all other PRIMATES, check ANIMAL. 

28.28.2	Be careful with the word "singe" in French and "Affe" in German  
articles.  These words can mean either "ape" or "monkey." 

22.29		Poultry is defined by Webster as BIRDS "that serve as a source of  
eggs or meat" and that are commercially important.  The indentions under POULTRY  
in MeSH meet these definitions. 
There should be little difficulty in indexing an article under BIRDS or POULTRY  
for those which are not specifically identified as CHICKENS, DUCKS, GEESE, or  
A "bird" in an agricultural or poultry science journal is likely to be indexed  
under POULTRY with the disease indexed under POULTRY DISEASES. 
A "bird" in a forest, zoo, park, or pet shop or referred to as "wild" will be  
indexed as BIRDS with the disease indexed under BIRD DISEASES. 
If a specific MeSH heading is available, use it.  For example, index an article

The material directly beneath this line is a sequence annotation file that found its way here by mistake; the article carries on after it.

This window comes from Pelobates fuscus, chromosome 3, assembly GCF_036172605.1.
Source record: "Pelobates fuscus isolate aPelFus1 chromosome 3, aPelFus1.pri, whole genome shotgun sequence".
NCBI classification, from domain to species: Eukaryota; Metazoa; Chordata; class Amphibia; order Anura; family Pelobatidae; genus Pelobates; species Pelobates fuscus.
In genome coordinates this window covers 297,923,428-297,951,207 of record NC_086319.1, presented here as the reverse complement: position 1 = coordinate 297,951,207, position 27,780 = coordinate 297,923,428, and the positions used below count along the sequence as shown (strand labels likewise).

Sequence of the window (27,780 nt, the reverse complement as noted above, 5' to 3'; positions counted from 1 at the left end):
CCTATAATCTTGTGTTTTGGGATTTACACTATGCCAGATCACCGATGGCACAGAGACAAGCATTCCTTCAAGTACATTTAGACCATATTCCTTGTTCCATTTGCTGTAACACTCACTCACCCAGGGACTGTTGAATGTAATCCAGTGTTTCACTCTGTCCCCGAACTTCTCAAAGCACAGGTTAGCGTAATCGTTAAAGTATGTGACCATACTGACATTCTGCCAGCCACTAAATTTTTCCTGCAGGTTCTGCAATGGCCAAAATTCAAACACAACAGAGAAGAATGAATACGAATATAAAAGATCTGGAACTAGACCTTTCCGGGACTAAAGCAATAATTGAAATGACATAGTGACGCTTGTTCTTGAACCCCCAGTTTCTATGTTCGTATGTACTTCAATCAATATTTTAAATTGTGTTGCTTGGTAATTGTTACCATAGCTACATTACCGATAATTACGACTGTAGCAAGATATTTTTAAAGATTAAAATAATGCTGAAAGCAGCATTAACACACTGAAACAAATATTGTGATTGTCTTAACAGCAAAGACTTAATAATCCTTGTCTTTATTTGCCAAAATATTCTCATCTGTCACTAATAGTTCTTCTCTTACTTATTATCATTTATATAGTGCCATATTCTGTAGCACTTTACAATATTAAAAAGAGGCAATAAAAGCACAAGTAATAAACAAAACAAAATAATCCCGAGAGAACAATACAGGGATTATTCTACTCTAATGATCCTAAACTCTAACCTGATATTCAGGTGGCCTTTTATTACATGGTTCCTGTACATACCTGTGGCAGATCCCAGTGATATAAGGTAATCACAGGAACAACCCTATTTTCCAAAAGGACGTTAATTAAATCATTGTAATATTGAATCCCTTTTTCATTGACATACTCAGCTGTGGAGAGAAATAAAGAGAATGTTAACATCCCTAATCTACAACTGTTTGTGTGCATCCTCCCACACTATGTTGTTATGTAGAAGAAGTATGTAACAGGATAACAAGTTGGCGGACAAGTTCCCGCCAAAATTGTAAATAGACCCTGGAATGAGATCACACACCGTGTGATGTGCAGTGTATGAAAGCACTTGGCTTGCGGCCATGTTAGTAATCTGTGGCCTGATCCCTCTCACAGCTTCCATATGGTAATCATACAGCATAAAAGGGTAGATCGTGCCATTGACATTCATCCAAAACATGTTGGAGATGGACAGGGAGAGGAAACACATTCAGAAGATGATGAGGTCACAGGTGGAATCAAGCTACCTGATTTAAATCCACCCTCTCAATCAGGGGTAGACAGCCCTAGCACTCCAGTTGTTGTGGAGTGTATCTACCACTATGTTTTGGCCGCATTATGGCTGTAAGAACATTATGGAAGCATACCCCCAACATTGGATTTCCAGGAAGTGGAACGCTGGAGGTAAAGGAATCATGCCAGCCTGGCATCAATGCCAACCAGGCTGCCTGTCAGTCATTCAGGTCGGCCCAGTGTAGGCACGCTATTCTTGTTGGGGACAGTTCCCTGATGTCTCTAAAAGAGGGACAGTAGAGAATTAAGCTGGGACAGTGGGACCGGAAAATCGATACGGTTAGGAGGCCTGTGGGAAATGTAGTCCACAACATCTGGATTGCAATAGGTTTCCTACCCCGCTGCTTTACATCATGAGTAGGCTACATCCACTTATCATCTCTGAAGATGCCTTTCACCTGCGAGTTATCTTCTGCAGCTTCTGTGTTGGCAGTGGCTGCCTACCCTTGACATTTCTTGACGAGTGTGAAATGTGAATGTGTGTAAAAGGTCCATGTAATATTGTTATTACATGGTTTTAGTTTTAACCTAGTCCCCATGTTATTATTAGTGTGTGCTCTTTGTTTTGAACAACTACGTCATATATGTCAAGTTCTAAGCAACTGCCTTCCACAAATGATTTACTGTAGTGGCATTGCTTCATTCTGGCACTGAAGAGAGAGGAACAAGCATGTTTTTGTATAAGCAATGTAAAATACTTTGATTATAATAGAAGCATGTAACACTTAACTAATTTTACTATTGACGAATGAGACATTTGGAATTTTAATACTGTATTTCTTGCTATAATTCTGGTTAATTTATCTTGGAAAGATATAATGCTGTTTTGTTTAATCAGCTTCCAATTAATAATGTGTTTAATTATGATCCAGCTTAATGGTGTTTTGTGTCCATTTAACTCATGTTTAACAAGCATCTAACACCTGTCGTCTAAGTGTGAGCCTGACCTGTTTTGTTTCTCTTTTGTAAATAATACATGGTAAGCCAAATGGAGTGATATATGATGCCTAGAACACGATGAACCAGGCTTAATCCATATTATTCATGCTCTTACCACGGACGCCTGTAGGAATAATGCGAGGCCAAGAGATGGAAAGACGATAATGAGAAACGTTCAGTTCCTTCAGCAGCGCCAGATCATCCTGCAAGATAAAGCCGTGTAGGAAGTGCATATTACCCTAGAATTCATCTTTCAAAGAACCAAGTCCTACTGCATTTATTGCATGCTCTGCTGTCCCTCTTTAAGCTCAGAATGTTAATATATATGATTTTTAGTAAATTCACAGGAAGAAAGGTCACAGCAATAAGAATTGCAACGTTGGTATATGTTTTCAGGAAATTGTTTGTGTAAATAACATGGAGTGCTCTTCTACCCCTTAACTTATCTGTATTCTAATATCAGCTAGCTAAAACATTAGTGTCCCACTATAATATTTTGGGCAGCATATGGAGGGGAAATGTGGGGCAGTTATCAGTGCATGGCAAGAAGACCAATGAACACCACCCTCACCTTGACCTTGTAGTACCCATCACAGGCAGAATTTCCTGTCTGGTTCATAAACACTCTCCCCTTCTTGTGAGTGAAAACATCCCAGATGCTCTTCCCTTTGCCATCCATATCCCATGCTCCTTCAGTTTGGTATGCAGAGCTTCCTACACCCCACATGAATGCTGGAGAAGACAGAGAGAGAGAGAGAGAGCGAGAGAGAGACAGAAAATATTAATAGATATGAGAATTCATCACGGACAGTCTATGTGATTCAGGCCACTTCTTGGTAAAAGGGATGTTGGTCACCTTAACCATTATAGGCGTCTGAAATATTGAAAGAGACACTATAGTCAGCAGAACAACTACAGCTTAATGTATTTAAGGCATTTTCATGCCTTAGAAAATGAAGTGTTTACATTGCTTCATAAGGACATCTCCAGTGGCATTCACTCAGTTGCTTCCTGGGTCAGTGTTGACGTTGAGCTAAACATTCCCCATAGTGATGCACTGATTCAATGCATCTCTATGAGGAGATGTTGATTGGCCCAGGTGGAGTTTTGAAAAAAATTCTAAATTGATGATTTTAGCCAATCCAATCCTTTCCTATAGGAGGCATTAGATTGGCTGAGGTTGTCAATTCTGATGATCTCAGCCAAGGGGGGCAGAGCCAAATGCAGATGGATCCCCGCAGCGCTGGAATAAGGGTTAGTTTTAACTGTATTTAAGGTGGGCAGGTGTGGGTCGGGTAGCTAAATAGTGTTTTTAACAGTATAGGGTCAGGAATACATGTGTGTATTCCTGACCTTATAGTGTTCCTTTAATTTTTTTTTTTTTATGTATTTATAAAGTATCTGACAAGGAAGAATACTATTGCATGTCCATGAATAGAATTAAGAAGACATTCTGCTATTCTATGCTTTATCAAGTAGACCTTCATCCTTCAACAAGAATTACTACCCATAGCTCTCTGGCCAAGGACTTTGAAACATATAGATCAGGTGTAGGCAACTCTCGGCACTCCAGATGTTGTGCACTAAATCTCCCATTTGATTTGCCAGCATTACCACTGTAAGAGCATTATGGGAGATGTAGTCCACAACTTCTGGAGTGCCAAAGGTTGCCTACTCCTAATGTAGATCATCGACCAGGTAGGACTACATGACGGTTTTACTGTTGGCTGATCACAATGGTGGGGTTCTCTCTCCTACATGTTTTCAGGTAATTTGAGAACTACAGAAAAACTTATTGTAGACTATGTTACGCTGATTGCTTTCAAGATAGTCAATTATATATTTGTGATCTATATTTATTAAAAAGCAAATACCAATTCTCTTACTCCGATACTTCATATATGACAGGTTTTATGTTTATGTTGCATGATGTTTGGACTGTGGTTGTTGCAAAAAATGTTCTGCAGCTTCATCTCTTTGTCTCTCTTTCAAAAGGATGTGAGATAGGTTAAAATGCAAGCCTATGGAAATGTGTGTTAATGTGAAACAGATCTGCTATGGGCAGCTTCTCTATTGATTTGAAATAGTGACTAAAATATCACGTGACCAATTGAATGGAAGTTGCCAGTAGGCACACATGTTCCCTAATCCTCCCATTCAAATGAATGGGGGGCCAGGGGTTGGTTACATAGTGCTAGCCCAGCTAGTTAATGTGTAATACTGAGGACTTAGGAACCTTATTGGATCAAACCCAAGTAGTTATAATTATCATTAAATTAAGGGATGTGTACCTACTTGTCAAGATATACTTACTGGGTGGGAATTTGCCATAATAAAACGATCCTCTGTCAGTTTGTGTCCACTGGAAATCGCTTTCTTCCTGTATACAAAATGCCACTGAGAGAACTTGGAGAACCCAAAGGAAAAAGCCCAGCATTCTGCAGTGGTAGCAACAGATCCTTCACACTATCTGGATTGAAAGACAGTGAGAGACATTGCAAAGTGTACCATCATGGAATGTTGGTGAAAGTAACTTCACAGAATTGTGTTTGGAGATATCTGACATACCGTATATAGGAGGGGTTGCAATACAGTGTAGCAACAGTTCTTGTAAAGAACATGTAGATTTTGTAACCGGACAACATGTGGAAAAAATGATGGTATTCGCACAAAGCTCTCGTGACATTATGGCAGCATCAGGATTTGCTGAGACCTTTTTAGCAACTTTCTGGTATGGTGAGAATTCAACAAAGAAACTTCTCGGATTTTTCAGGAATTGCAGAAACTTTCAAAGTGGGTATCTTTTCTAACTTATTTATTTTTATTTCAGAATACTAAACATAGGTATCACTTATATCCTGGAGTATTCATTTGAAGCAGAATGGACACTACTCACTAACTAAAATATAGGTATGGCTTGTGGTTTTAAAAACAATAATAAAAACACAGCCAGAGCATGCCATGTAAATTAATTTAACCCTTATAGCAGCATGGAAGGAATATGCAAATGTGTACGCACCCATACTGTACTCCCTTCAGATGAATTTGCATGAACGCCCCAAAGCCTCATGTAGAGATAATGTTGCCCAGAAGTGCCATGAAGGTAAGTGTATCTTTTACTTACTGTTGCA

on quail as QUAIL or the specifics COTURNIX or COLINUS if indicated rather than  
the more general term POULTRY or BIRDS. 

22.30		Plants figure in INDEX MEDICUS articles as food, the source of  
drugs, as medicines themselves, as commercial products, and as types of tissue  
in biophysical, biochemical, and biotechnologic studies. 
Category B6 contains headings for specific plants as well as many plant families  
and general plant terms such as PLANTS, MEDICINAL and PLANTS, TOXIC.  Also  
several headings for plant components such as PLANT LEAVES and PLAINT ROOTS are  
included in this tree.  Significant medical and historical plants are listed  
under their specific names (CINCHONA, DIGITALIS, EUCALYPTUS, etc.) Food plants  
are also in Category J2 - FOOD AND BEVERAGES. 
If the specific plant is available in MeSH, use it. 
Isolation of alpha-galactosidase from barley. 
		BARLEY / * enzymol 
If the specific plant is not a MeSH heading, try to determine the family or